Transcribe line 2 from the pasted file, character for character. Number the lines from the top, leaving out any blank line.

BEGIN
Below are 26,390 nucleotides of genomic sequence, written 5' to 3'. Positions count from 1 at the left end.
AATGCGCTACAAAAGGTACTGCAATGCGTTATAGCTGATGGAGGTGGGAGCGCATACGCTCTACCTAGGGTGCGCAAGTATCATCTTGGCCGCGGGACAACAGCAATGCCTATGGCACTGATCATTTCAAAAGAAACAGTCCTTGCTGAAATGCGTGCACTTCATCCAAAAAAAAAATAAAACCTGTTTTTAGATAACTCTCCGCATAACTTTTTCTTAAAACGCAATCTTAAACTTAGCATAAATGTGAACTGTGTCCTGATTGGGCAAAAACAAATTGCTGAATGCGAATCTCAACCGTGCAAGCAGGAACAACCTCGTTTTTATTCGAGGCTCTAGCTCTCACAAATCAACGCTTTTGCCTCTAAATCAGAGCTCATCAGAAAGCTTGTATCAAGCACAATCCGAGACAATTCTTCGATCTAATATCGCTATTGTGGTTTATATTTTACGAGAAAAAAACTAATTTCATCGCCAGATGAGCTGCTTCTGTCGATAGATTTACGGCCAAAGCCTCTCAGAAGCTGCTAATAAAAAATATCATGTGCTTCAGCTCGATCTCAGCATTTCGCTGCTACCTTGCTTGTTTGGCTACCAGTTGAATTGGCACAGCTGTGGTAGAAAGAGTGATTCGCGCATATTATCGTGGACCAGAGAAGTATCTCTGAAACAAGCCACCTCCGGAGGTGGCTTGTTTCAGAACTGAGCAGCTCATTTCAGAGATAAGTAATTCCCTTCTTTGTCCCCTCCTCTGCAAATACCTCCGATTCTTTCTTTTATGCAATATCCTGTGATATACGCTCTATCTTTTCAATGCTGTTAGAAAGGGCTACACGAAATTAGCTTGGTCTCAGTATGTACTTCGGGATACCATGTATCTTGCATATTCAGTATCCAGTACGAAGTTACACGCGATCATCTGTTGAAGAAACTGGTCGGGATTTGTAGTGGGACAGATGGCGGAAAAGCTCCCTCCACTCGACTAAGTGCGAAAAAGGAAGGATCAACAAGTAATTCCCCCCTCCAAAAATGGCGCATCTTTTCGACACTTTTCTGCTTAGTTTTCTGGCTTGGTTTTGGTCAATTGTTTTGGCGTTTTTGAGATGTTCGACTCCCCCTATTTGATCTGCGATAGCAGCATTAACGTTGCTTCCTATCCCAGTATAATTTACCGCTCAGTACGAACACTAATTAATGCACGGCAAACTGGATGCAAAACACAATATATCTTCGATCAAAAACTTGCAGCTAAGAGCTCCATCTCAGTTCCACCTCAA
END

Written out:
AATGCGCTACAAAAGGTACTGCAATGCGTTATAGCTGATGGAGGTGGGAGCGCATACGCTCTACCTAGGGTGCGCAAGTATCATCTTGGCCGCGGGACAACAGCAATGCCTATGGCACTGATCATTTCAAAAGAAACAGTCCTTGCTGAAATGCGTGCACTTCATCCAAAAAAAAAATAAAACCTGTTTTTAGATAACTCTCCGCATAACTTTTTCTTAAAACGCAATCTTAAACTTAGCATAAATGTGAACTGTGTCCTGATTGGGCAAAAACAAATTGCTGAATGCGAATCTCAACCGTGCAAGCAGGAACAACCTCGTTTTTATTCGAGGCTCTAGCTCTCACAAATCAACGCTTTTGCCTCTAAATCAGAGCTCATCAGAAAGCTTGTATCAAGCACAATCCGAGACAATTCTTCGATCTAATATCGCTATTGTGGTTTATATTTTACGAGAAAAAAACTAATTTCATCGCCAGATGAGCTGCTTCTGTCGATAGATTTACGGCCAAAGCCTCTCAGAAGCTGCTAATAAAAAATATCATGTGCTTCAGCTCGATCTCAGCATTTCGCTGCTACCTTGCTTGTTTGGCTACCAGTTGAATTGGCACAGCTGTGGTAGAAAGAGTGATTCGCGCATATTATCGTGGACCAGAGAAGTATCTCTGAAACAAGCCACCTCCGGAGGTGGCTTGTTTCAGAACTGAGCAGCTCATTTCAGAGATAAGTAATTCCCTTCTTTGTCCCCTCCTCTGCAAATACCTCCGATTCTTTCTTTTATGCAATATCCTGTGATATACGCTCTATCTTTTCAATGCTGTTAGAAAGGGCTACACGAAATTAGCTTGGTCTCAGTATGTACTTCGGGATACCATGTATCTTGCATATTCAGTATCCAGTACGAAGTTACACGCGATCATCTGTTGAAGAAACTGGTCGGGATTTGTAGTGGGACAGATGGCGGAAAAGCTCCCTCCACTCGACTAAGTGCGAAAAAGGAAGGATCAACAAGTAATTCCCCCCTCCAAAAATGGCGCATCTTTTCGACACTTTTCTGCTTAGTTTTCTGGCTTGGTTTTGGTCAATTGTTTTGGCGTTTTTGAGATGTTCGACTCCCCCTATTTGATCTGCGATAGCAGCATTAACGTTGCTTCCTATCCCAGTATAATTTACCGCTCAGTACGAACACTAATTAATGCACGGCAAACTGGATGCAAAACACAATATATCTTCGATCAAAAACTTGCAGCTAAGAGCTCCATCTCAGTTCCACCTCAA